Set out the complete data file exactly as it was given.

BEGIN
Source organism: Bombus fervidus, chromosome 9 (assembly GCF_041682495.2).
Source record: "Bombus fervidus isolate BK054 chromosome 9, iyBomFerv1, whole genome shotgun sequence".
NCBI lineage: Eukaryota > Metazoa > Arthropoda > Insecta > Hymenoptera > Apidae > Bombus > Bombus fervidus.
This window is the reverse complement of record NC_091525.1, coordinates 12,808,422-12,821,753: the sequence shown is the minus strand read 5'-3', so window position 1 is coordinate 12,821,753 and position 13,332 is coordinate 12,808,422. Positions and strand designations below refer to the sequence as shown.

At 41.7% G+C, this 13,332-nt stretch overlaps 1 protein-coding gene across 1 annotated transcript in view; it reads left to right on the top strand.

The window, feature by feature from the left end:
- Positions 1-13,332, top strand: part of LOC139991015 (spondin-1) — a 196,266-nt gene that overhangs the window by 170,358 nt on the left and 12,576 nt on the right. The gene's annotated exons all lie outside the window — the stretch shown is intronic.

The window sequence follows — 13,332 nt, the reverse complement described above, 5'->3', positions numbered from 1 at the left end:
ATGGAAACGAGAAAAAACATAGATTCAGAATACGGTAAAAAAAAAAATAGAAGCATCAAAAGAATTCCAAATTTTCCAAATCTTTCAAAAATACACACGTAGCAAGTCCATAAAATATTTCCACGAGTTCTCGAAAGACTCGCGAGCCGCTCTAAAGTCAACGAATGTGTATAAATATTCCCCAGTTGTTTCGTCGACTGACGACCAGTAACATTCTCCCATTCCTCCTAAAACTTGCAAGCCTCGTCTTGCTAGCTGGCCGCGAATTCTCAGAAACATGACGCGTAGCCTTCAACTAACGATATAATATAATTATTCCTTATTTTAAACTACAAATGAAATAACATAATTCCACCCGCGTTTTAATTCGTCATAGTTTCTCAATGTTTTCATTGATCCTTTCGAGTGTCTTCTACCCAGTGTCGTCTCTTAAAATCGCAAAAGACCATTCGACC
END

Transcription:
Source organism: Bombus fervidus, chromosome 9 (assembly GCF_041682495.2).
Source record: "Bombus fervidus isolate BK054 chromosome 9, iyBomFerv1, whole genome shotgun sequence".
NCBI lineage: Eukaryota > Metazoa > Arthropoda > Insecta > Hymenoptera > Apidae > Bombus > Bombus fervidus.
This window is the reverse complement of record NC_091525.1, coordinates 12,808,422-12,821,753: the sequence shown is the minus strand read 5'-3', so window position 1 is coordinate 12,821,753 and position 13,332 is coordinate 12,808,422. Positions and strand designations below refer to the sequence as shown.

At 41.7% G+C, this 13,332-nt stretch overlaps 1 protein-coding gene across 1 annotated transcript in view; it reads left to right on the top strand.

The window, feature by feature from the left end:
- Positions 1-13,332, top strand: part of LOC139991015 (spondin-1) — a 196,266-nt gene that overhangs the window by 170,358 nt on the left and 12,576 nt on the right. The gene's annotated exons all lie outside the window — the stretch shown is intronic.

The window sequence follows — 13,332 nt, the reverse complement described above, 5'->3', positions numbered from 1 at the left end:
ATGGAAACGAGAAAAAACATAGATTCAGAATACGGTAAAAAAAAAAATAGAAGCATCAAAAGAATTCCAAATTTTCCAAATCTTTCAAAAATACACACGTAGCAAGTCCATAAAATATTTCCACGAGTTCTCGAAAGACTCGCGAGCCGCTCTAAAGTCAACGAATGTGTATAAATATTCCCCAGTTGTTTCGTCGACTGACGACCAGTAACATTCTCCCATTCCTCCTAAAACTTGCAAGCCTCGTCTTGCTAGCTGGCCGCGAATTCTCAGAAACATGACGCGTAGCCTTCAACTAACGATATAATATAATTATTCCTTATTTTAAACTACAAATGAAATAACATAATTCCACCCGCGTTTTAATTCGTCATAGTTTCTCAATGTTTTCATTGATCCTTTCGAGTGTCTTCTACCCAGTGTCGTCTCTTAAAATCGCAAAAGACCATTCGACC